Report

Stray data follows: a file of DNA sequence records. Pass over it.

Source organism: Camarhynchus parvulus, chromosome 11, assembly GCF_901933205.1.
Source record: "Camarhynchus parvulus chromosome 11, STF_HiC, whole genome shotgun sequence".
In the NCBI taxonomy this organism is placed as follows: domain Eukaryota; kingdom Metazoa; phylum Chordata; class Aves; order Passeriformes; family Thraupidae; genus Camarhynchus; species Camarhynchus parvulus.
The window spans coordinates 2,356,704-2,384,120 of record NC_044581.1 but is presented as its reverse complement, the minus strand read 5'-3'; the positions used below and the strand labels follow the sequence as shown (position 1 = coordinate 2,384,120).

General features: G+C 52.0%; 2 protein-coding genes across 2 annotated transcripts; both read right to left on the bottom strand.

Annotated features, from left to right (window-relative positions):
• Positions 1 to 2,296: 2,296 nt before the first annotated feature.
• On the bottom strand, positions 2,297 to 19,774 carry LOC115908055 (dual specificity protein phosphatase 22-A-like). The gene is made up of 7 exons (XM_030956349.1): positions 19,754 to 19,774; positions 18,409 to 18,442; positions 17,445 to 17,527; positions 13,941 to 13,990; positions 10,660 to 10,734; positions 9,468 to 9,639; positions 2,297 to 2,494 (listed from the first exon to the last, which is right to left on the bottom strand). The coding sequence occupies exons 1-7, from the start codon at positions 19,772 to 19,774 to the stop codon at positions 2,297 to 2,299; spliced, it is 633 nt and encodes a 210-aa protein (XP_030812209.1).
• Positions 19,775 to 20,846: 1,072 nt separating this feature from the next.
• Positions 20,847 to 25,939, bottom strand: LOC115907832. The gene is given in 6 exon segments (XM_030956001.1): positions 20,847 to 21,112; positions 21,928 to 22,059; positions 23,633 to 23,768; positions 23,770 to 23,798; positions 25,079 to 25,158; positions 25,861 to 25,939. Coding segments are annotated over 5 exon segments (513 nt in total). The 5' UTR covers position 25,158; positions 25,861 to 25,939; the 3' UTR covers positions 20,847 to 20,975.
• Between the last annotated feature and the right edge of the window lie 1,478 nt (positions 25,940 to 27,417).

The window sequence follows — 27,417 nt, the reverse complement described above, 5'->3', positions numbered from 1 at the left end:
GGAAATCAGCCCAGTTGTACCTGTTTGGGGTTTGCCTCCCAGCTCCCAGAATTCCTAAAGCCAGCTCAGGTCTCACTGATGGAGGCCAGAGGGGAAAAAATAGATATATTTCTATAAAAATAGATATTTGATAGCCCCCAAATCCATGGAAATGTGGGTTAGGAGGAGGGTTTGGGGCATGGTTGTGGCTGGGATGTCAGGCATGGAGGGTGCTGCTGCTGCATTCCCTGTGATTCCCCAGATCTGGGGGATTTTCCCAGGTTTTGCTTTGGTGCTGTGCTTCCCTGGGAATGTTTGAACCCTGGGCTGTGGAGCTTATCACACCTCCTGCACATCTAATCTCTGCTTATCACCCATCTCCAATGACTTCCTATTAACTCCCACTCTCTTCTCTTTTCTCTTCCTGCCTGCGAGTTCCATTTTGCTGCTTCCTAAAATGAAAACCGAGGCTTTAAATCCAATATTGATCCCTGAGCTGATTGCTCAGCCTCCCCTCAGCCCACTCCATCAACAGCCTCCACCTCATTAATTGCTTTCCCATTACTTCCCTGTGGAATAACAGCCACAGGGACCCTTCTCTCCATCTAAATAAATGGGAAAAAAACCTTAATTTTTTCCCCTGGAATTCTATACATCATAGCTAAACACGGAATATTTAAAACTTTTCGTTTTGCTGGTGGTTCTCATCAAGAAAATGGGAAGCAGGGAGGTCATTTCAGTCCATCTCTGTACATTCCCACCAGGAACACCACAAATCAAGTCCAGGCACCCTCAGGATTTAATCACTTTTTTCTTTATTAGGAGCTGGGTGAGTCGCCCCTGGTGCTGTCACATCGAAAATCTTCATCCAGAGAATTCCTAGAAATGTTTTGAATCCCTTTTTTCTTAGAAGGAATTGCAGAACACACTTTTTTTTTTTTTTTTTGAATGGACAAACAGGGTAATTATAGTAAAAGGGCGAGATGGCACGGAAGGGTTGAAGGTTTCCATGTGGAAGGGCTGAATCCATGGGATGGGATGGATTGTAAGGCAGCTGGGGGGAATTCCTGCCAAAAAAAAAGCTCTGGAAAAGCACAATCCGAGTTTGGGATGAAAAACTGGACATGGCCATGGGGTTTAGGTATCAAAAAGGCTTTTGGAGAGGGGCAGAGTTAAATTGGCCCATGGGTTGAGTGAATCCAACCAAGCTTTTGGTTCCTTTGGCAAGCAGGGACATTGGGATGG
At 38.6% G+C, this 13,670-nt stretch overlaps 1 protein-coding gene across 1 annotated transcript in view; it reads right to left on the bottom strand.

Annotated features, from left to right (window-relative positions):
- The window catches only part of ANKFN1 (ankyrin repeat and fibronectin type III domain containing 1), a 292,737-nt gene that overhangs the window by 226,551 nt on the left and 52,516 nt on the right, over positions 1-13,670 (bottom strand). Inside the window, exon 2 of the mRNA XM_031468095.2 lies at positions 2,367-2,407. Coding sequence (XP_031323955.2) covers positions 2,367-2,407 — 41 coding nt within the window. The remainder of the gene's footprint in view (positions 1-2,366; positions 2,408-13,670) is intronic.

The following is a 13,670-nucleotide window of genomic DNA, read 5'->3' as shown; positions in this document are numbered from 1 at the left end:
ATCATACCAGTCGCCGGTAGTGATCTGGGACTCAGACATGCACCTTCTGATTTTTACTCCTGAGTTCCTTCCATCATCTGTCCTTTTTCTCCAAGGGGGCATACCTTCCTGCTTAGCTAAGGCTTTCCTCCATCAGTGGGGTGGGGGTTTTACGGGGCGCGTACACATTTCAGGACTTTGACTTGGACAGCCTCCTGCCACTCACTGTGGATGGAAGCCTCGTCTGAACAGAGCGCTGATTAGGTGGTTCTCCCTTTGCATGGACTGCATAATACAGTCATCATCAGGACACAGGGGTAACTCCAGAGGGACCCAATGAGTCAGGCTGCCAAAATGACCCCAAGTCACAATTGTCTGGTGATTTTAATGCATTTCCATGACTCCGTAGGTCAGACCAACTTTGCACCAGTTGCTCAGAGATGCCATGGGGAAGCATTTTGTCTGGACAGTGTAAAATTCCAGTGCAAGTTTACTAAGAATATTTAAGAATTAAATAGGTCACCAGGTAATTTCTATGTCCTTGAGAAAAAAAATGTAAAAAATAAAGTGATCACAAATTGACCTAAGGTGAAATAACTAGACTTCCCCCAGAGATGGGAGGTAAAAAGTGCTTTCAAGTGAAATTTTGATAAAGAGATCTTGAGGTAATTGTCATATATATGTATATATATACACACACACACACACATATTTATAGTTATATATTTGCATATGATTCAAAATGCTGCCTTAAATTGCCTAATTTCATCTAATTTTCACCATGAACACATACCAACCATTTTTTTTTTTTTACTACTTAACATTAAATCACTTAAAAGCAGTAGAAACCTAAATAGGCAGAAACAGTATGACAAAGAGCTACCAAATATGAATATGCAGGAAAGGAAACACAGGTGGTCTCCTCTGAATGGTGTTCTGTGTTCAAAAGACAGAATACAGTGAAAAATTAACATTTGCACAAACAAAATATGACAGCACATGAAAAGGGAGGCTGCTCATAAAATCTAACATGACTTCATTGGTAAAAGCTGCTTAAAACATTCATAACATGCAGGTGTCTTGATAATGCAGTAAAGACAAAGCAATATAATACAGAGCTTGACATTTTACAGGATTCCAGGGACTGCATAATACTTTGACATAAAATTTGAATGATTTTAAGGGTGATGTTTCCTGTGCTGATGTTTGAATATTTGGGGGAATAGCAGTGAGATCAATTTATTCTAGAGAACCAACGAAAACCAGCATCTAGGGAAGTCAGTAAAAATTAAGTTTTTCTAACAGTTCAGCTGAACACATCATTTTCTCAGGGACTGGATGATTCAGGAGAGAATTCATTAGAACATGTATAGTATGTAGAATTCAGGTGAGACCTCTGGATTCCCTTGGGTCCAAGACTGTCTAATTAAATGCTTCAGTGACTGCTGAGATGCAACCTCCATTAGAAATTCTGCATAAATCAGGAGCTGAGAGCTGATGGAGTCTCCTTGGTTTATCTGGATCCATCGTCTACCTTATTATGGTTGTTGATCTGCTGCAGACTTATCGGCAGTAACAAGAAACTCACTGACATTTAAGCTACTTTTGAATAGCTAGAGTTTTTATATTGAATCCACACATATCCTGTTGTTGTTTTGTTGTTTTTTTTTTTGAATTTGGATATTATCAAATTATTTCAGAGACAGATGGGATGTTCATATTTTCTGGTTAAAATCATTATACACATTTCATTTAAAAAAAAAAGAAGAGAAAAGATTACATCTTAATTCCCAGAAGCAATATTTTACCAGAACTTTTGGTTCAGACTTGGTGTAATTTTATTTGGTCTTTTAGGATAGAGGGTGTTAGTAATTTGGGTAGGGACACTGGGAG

C&O 355 Mathematical Programming Fall 2010 Lecture 5 N. Harvey Review of our Theorems Primal LP: Dual LP: • Fundamental Theorem of LP: Every LP is either Infeasible, Unbounded, or has an Optimal Solution. – Not Yet Proven! • Weak Duality Theorem: If x feasible for primal and y feasible for dual then cTx · bTy. • Strong LP Duality Theorem: 9x optimal for primal ) 9y optimal for dual. Furthermore, cTx=bTy. Since the dual of the dual is the primal, we also get: 9y optimal for dual ) 9x optimal for primal. Variant of Strong Duality Primal LP: Dual LP: • Fundamental Theorem of LP: Every LP is either Infeasible, Unbounded, or has an Optimal Solution. • Variant of Strong LP Duality Theorem: If primal is feasible and dual is feasible, then 9x optimal for primal and 9y optimal for dual. Furthermore, cTx=bTy. • Proof: Since primal and dual are both feasible, primal cannot be unbounded. (by Weak Duality) By FTLP, primal has an optimal solution x. By Strong Duality, dual has optimal solution y and cTx=bTy. ¥ Proof of Variant from Farkas’ Lemma Primal LP: Dual LP: • Theorem: If primal is feasible and dual is feasible, then 9x optimal for primal and 9y optimal for dual. Furthermore, cTx=bTy. • Existence of optimal solutions is equivalent to solvability of { A x · b, AT y = c, y ¸ 0, cT x ¸ bT y } • We can write this as: • Suppose this is unsolvable. • Farkas’ Lemma: If Mp ·d has no solution, then 9q¸0 such that qT M=0 and qTd < 0. • Farkas’ Lemma: If Mp ·d has no solution, then 9q¸0 such that qT M=0 and qTd < 0. Note: ® 2 R • So if this is unsolvable, then there exists [ u, v1, v2, w, ® ] ¸ 0 s.t. [ u, v1, v2, w, ® ] M = 0 [ u, v1, v2, w, ® ] [ b, c, -c, 0, 0 ]T < 0 • Equivalently, let v = v2-v1. Then 9 u¸0, w¸0, ®¸0 such that uT A - ® cT = 0 -vT AT - wT + ® bT = 0 uT b - vT c < 0 • Equivalently, 9u¸0, ®¸0 such that AT u = ® c Av·®b bT u < cT v Primal LP: Dual LP: • We’ve shown: if primal & dual have no optimal solutions, then 9u¸0, ®¸0 such that ATu = ®c, Av · ®b, bTu < cTv. • Case 1: ®>0. WLOG, ®=1. (Just rescale u, v and ®.) Then Av · b ) v feasible for primal. ATu = c, u ¸ 0 ) u is feasible for dual. bTu < cTv ) Weak Duality is violated. Contradiction! • Case 2: ®=0. Let x be feasible for primal and y feasible for dual. Then uT b ¸ uT (Ax) = (uTA) x = 0Tx = 0Ty ¸ (vTAT) y = vT (AT y) = vT c Since u¸0 and Ax·b Since uT A = 0 Since Av·0 and y¸0 This contradicts bTu < cTv! • So primal and dual must have optimal solutions. Since AT y=c ¥ Primal LP: Dual LP: • Theorem: (Variant of Strong Duality) If primal is feasible and dual is feasible, then 9x optimal for primal and 9y optimal for dual. • Fundamental Theorem of LP: Every LP is either Infeasible, Unbounded, or has an Optimal Solution. • Lemma: Primal feasible & Dual infeasible ) Primal unbounded. – You’ll solve this on Assignment 2. • Proof of FTLP: If Primal is infeasible or unbounded, we’re done. So assume Primal is feasible but bounded. By Lemma, Dual must be feasible. By Theorem, Primal has an optimal solution. ¥ Complementary Slackness • Simple conditions showing when feasible primal & dual solutions are optimal. • (Sometimes) Gives a way to construct dual optimal solution from primal optimal solution. Duality: Geometric View • We can “generate” a new constraint aligned with c by taking a conic combination (non-negative linear combination) of constraints tight at x. • What if we use constraints not tight at x? x2 -x1+x2· 1 x x1 + 6x2 · 15 Objective Function c x1 Duality: Geometric View • We can “generate” a new constraint aligned with c by taking a conic combination (non-negative linear combination) of constraints tight at x. • What if we use constraints not tight at x? x2 -x1+x2· 1 x Doesn’t prove x is optimal! x1 + 6x2 · 15 Objective Function c x1 Duality: Geometric View • What if we use constraints not tight at x? • This linear combination is a feasible dual solution, but not an optimal dual solution • Complementary Slackness: To get an optimal dual solution, must only use constraints tight at x. x2 -x1+x2· 1 x Doesn’t prove x is optimal! x1 + 6x2 · 15 Objective Function c x1 Primal LP Weak Duality Dual LP Theorem: “Weak Duality Theorem” If x feasible for Primal and y feasible for Dual then cTx · bTy. Proof: cT x = (AT y)T x = yT A x · yT b. ¥ Since y¸0 and Ax·b Primal LP Weak Duality Dual LP Theorem: “Weak Duality Theorem” If x feasible for Primal and y feasible for Dual then cTx·bTy. Proof: When does equality hold here? Corollary: If x and y both feasible and cTx=bTy then x and y are both optimal. Primal LP Weak Duality Dual LP Theorem: “Weak Duality Theorem” If x feasible for Primal and y feasible for Dual then cTx·bTy. Proof: When does equality hold here? Equality holds for ith term if either yi=0 or Primal LP Weak Duality Dual LP Theorem: “Weak Duality Theorem” If x feasible for Primal and y feasible for Dual then cTx·bTy. Proof: Theorem: “Complementary Slackness” Suppose x feasible for Primal, y feasible for dual, and for every i, either yi=0 or . Then x and y are both optimal. Proof: Equality holds here. ¥ General Complementary Slackness Conditions Let x be feasible for primal and y be feasible for dual. Primal Dual Objective max cTx min bTy Variables x1, …, xn y1,…, ym Constraint matrix A AT and Right-hand vector b c Constraints versus Variables ith constraint: · ith constraint: ¸ ith constraint: = yi ¸ 0 yi · 0 yi unrestricted for all j, equality holds either for primal or dual xj ¸ 0 xj · 0 xj unrestricted jth constraint: ¸ jth constraint: · jth constraint: = for all i, equality holds either for primal or dual , x and y are both optimal Example • Primal LP • Challenge: – What is the dual? – What are CS conditions? • Claim: Optimal primal solution is x=(3,0,5/3). Can you prove it? Primal LP Example Dual LP • CS conditions: – – – – Either x1+2x2+3x3=8 Either 4x2+5x3=2 Either y1+2y+2+4y3=6 Either 3y2+5y3=-1 or y2=0 or y3=0 or x2=0 or x3=0 • x=(3,0,5/3) ) y must satisfy: • y1+y2=5 y3=0 ) y = (16/3, -1/3, 0) y2+5y3=-1 Since y is feasible for the dual, y and x are both optimal. If y were not feasible, then x would not be optimal. Complementary Slackness Summary • Gives “optimality conditions” that must be satisfied by optimal primal and dual solutions • (Sometimes) gives useful way to compute optimum dual from optimum primal • Extremely useful in “primal-dual algorithms”. Much more of this in – C&O 351: Network Flows – C&O 450/650: Combinatorial Optimization – C&O 754: Approximation Algorithms